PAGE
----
The photographs are not really doing the process justice. I really need a better camera!

#409 Calf’s Brains with Black Butter. Well I must say this was absolutely delicious! The soft and slightly-sweet brains were contrasted excellently against the fried bread, and the piquant sauce provided the dish with plenty of oomph, which bland brains need I think. I cooked an adapted version of this for a pop up restaurant by making it into a warm salad; every single plate came back clean. What a shame they have gone out of favour these days, perhaps now that the shadow of BSE no longer looms too darkly, they will begin to sneak back into our butchers’ shops again? Get your hands on some and have a go; fun to cook with, and a true gastronomic experience! 9/10

#272 Melted Butter

As our Jane quite rightly points out in English Food, many old recipe books suggest serving meat, fish and vegetables with good butter or good melted butter. This is not just high quality butter melted on the food, but a butter sauce not unlike hollandaise. The main difference being that flour is used to thicken the sauce instead of egg yolks, which makes the sauce much easier to make. In The Experienced English Housekeeper by Elizabeth Raffald, there are quite a few mentions of it, but no actual receipt. The recipe given here is from The Cook’s Guide by a certain Charles Elmé Francatelli who was briefly the chef at Buckingham Palace during the reign of Queen Victoria. Oh la-dee-da! (He left because he was disgusted with the filthiness of the kitchens.)
Anyways, the sauce seemed to be the perfect accompaniment to the poor old lobster I accidentally dismembered, then boiled. I’ll give the basic recipe and then the variations…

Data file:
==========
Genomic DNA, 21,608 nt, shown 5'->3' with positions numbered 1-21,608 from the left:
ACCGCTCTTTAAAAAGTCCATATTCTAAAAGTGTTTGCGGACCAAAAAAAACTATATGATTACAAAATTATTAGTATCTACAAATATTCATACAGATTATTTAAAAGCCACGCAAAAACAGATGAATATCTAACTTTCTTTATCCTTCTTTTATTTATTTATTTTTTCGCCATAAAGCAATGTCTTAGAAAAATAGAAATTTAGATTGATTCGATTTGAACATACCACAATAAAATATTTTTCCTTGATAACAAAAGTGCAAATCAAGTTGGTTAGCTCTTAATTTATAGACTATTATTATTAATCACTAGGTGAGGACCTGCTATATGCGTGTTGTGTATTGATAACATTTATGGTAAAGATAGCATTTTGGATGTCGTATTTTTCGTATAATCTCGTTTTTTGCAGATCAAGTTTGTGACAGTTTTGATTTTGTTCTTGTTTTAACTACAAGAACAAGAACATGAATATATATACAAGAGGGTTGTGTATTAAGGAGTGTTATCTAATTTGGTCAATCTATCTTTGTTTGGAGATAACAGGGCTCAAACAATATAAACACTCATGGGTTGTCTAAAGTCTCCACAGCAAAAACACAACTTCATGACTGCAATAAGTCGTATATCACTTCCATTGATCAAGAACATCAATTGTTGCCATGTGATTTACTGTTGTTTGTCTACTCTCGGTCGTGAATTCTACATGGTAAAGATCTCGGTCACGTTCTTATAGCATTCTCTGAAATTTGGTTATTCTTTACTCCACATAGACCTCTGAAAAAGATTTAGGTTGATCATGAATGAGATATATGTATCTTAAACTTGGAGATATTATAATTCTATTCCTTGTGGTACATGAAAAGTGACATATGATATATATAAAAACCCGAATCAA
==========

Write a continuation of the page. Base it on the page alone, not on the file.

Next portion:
To make the sauce it is best to do the whole thing in a bain-marie or double boiler – i.e. a bowl over simmering water.  Weigh out 9 ounces of unsalted or lightly salted butter – Griggers suggests using a good Danish butter – melt one third of it in the ban-marie with some pepper and nutmeg. Next, stir in an ounce of flour and ¼ pint of cold water, using a whisk to prevent lumpiness. Heat until the sauce is at simmering point, then turn the heat right down and leave for 20 minutes for the sauce to thicken. Now beat in the rest of the butter piece by piece using the whisk. Add any flavorings you want at this point (see below for some suggestions). Season with lemon juice and salt, plus more pepper if required. Lastly, add a tablespoon of double cream for richness.
Flavorings:
Shrimp sauce – add some brown shrimp to the sauce at the end; use fish stock instead of water if you like
Lobster and crab sauces – add the chopped flesh plus some Cayenne pepper. If the lobster was a lady lobster with roe, then pass it through a sieve into the sauce.
Anchovy sauce – add some anchovy essence.
Herb sauce – add plenty of chopped herbs to the sauce near the end of cooking. For larger herbs like sorrel and spinach, steam and chop them before adding them to the sauce.